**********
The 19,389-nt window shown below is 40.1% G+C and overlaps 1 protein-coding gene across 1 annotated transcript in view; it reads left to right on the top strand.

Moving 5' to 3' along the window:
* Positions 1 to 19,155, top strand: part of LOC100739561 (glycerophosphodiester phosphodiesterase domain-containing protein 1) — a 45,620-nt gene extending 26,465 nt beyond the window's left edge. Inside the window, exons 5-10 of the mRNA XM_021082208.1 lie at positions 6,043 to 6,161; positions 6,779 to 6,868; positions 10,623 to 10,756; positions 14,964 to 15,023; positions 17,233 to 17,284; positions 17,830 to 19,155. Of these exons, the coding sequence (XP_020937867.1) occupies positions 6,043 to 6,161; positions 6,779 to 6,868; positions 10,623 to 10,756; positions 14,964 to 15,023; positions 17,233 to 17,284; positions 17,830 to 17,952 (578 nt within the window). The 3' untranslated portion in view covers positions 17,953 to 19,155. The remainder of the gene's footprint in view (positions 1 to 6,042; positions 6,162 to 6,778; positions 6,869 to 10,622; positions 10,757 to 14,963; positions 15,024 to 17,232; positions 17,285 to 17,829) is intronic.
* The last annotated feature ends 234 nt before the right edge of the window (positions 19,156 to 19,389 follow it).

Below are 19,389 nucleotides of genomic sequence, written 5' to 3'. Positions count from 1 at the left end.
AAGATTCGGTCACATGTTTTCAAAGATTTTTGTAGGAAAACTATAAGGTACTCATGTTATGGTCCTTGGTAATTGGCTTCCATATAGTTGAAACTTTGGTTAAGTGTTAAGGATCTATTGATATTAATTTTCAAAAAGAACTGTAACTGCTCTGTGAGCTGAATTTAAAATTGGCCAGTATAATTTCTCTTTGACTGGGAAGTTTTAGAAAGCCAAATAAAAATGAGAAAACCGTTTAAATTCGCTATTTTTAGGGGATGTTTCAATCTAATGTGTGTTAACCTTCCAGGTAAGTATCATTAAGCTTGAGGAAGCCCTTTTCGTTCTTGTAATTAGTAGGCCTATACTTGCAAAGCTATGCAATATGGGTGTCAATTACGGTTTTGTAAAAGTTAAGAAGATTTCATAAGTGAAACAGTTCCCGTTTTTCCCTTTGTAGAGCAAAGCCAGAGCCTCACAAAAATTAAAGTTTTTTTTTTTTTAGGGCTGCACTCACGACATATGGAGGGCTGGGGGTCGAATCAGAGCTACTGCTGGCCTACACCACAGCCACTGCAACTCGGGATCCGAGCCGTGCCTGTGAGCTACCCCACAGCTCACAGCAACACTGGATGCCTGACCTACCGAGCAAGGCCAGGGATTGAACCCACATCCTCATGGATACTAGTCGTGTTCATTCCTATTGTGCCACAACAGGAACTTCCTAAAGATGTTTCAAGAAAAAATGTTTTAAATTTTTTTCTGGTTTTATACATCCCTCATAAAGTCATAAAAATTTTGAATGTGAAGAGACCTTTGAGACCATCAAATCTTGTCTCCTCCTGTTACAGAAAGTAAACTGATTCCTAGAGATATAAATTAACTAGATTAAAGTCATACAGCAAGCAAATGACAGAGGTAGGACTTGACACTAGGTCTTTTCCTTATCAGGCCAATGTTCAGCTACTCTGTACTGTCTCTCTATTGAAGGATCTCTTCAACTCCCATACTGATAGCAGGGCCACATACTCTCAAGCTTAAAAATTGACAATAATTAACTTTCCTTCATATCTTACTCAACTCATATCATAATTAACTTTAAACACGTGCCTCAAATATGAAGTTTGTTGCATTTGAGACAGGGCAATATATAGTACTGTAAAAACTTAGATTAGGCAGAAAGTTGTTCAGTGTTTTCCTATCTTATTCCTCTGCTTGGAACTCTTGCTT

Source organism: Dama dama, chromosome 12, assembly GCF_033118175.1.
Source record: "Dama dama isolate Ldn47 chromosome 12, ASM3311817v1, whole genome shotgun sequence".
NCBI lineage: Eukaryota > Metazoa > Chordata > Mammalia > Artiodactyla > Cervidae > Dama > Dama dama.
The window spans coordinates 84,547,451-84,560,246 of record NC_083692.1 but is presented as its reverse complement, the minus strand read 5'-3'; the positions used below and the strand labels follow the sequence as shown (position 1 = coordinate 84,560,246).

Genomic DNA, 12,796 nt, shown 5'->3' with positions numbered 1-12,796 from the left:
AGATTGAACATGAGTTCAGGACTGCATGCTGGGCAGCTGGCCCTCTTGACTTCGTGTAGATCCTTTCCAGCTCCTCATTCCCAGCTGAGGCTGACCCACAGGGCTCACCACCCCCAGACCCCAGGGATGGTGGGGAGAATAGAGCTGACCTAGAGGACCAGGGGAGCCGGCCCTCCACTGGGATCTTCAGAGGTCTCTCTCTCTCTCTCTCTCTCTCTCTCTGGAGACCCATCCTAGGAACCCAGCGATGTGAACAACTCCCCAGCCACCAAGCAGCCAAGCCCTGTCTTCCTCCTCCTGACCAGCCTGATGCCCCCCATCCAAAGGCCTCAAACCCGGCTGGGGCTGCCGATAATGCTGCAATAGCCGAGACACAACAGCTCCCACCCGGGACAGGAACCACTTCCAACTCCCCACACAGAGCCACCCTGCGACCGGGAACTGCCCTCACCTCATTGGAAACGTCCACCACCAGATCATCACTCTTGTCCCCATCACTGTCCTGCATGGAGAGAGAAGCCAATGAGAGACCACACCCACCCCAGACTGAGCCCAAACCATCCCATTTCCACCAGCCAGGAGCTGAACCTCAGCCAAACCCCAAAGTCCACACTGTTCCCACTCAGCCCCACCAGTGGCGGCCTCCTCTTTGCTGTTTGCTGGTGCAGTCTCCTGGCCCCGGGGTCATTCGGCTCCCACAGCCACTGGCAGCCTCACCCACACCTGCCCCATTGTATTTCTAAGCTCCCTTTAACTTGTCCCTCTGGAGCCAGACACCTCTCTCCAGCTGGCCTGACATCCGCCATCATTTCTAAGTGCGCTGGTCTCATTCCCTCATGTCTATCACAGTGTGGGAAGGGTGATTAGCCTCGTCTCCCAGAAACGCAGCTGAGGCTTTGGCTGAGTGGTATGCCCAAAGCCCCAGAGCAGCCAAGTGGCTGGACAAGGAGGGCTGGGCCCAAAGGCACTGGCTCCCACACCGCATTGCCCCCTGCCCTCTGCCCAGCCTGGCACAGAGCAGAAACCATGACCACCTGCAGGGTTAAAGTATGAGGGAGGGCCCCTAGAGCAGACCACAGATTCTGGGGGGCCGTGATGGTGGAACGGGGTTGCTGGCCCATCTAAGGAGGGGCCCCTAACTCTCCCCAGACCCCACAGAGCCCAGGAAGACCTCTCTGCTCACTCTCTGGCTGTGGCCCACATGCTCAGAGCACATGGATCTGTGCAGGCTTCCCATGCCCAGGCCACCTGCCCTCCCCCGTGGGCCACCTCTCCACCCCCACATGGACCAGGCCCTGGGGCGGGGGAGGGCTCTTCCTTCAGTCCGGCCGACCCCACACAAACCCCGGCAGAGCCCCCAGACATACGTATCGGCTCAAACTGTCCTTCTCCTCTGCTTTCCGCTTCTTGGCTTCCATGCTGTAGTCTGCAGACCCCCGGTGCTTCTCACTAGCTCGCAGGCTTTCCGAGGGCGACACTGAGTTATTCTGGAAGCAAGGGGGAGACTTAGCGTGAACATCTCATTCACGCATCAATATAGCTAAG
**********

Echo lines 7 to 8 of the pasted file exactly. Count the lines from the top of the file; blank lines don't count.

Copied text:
Source organism: Dama dama, chromosome 12, assembly GCF_033118175.1.
Source record: "Dama dama isolate Ldn47 chromosome 12, ASM3311817v1, whole genome shotgun sequence".